The recent global corruption perception index placed us at number 140. Our law enforcement agencies, especially the National Accountability (NAB) have played a pivotal role in building this perception—filing of politically-motivated cases by NAB and then delaying court proceedings. Now the higher courts are also being labeled for selective justice.
Consequently, the World Justice Project Report for 2021 placed us at number 130 out of 139 countries. In these circumstances when the global watchdog for financial crimes, FATF, demands streamlining of our systems, our intellectuals call it discrimination by the international community resulting in the issues remaining unaddressed and our losing global support.
It is a fact that Pakistan has been facing strategic deficiencies in its Anti-Money Laundering and Countering Financing of Terrorism (AML-CFT) regime. Despite repeated warnings by FATF, we hardly bothered to implement the global standards to counter financial crimes. Ultimately, in June 2018, we were placed on the list of jurisdictions under increased monitoring.
This action not only brought us embarrassment at the global level but also exposed businesses and individuals to extra scrutiny while making financial transactions with Pakistan. It also increased the cost of financial intuitions due to spending extra amounts on performing customer due diligence. Now despite a lapse of over four years, FATF’s concerns are still there, due to which the country is suffering huge losses on account of reduced foreign direct investment.
The implementation of IMF’s conditions for disclosing public officials’ assets and strengthening of anti-corruption system is in line with IMF Managing Director Christine Lagarde’s speech in FATF Plenary Valencia on June 22, 2017 in which she committed to working with FATF and supporting countries in building systems against money laundering and financing of terrorism through the AML/CFT standards. Both the organisations know that these global challenges cannot be resolved by countries working alone. Lagarde stressed that this partnership was more important than ever, and highlighted three priorities to build on the progress made so far:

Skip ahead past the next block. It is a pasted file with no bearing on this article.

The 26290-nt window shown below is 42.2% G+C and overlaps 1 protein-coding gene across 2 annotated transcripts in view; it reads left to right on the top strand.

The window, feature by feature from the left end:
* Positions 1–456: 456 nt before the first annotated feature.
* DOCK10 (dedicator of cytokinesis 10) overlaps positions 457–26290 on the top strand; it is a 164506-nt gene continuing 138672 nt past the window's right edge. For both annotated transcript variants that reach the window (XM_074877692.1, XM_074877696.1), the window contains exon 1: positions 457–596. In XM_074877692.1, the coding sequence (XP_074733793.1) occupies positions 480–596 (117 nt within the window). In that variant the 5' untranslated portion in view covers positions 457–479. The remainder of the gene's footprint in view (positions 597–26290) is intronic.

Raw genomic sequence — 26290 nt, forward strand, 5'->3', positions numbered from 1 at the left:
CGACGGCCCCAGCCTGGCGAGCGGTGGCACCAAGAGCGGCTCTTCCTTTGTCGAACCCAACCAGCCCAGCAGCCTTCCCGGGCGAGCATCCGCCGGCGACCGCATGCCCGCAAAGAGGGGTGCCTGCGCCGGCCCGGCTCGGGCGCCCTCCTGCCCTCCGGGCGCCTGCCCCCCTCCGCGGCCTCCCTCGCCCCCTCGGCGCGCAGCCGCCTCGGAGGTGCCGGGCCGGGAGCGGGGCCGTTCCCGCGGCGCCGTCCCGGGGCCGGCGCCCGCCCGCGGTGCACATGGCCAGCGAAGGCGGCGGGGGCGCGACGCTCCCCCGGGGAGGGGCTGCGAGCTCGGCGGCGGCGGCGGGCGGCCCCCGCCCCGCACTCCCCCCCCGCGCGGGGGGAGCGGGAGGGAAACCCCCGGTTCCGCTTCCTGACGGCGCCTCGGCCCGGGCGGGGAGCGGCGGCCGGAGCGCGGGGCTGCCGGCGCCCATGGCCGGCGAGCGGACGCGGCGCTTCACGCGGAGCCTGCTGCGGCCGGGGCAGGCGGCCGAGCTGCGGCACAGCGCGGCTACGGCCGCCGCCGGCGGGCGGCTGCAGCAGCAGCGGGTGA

Fighting corruption and tax evasion;
Combating the financing of terrorism; and
Maintaining correspondent banking relationships.
It is pertinent to mention that AML-CFT is a regular part of the IMF and the Executive Board of the global financial institution has granted its approval following the review of AML-CFT assessment programme in March 2004. Keeping in view the commitment by IMF’s Managing Director, if we look at Pakistan, it is facing all these challenges.
We have failed to bring Pakistani people into the tax net as per our potential. The World Bank in its report published in 2015 ranked us 172 out of 186 countries in terms of tax compliance, whereas Transparency International placed us at number 140 out of 180 countries. Similarly, when it comes to ranking the measures for countering financing of terrorism, we are placed on the list of jurisdictions under increased monitoring since 2018.
It is right time for us to do an impact analysis of our actions in the light of numerous red flags raised by the international community with respect to handling by us of the most crucial issues. We can neither achieve financial integrity, unless we collaborate with the international community, nor can we materialize our dream of a prosperous Pakistan in isolation. We have to address our problems proactively to gain their confidence so that we can maximise opportunities to put the country back on the road to prosperity.
(Huzaima Bukhari & Dr Ikramul Haq, lawyers and partners of Huzaima, Ikram & Ijaz, are Adjunct Faculty at Lahore University of Management Sciences (LUMS), members Advisory Board and Visiting Senior Fellows of Pakistan Institute of Development Economics (PIDE). Abdul Rauf Shakoori is a corporate lawyer based in the USA and an expert in ‘White Collar Crimes and Sanctions Compliance’)
Copyright Business Recorder, 2022